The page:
Monday, June 26, 2006

It's the traffic, stupid

Today is the third straight weekday Spare the Air day, when Bay Area smog levels reach such unhealthy levels that asthmatics stay indoors and transit agencies let people ride for free (today is the final time they will do so before the federal grant money to reimburse them runs out). After only one such day in 2005, the Bay Area Air Quality Management District has already declared three, and more are surely on the way.

The conventional wisdom is that the cause of all of this is heat and low winds. And while those are both pretty crucial, the main ingredient in smog is car exhaust, meaning the main culprits are drivers.

By the way, since VTA does not seem to have enough fare inspectors to cover the light rail system, today isn't exactly the last day to ride transit for three, just the last day to do so ethically. This makes for an interesting ethical question -- is it better to ride transit without paying than it is to drive?


Anonymous said...

Be careful, the fare inspectors can get on unexpectedly, and they make a point to do so, alternating between directions at stations anywhere on the lines. The ticket is about $141, or at least it was in '99 when I got snagged without my ecoPass (doesn't matter that it was on my desk at work at the time -- I still had to pay, grumble.)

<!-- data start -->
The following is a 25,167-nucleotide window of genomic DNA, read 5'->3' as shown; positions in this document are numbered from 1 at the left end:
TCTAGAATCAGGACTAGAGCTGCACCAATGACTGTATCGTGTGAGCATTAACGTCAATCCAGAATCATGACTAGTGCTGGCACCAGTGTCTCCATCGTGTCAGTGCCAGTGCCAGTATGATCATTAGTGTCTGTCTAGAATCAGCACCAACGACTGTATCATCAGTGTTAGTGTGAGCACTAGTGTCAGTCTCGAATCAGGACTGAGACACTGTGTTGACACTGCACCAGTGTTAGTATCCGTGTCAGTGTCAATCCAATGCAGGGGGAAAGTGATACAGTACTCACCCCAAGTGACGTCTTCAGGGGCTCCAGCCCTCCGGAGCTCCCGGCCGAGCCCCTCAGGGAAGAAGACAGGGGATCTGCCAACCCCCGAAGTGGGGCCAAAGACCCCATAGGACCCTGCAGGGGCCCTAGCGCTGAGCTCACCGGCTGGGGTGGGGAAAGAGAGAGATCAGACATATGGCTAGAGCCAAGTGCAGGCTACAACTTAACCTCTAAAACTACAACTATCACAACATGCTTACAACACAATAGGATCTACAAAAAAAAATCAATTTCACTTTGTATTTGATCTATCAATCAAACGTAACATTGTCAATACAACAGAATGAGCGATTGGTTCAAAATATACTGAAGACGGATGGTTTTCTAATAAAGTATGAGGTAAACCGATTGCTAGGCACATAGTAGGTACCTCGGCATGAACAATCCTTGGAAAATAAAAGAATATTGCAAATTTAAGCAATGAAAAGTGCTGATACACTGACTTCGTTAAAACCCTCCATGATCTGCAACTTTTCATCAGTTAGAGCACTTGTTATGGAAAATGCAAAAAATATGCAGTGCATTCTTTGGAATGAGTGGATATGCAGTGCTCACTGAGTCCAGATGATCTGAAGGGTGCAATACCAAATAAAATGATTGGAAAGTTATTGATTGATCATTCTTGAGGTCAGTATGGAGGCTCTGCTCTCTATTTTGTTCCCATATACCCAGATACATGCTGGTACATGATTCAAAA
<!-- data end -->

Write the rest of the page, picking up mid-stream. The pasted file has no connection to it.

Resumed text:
Perhaps the most ethical thing would be to go see Who Killed the Electric Car? (or, just watch the trailer because it has all you really need to know about the problem) and then spend a few days writing FAXes and on the phone to the various officials complaining about what went wrong.

Seriously, watch the trailer, but take your blood pressure meds first if applicable.

Nemesis of Evil said...

I'm not advocating turnstile jumping. In fact, once I couldn't the light rail ticket machine to take my money, so somebody getting off in MV gave me theirs. I paid double the next time.

As far as the movie, I'm hooked. Any movie that has Ralph Nader in it gets $25.43, or however much tickets cost now. Soome of the first cars that were designed were electric. Much like hybrids and "unleaded" gasoline, these are old technologies stifled by auto companies for decades. ... Is there anything we can't blame GM for?

And why does everybody think I'm on meds?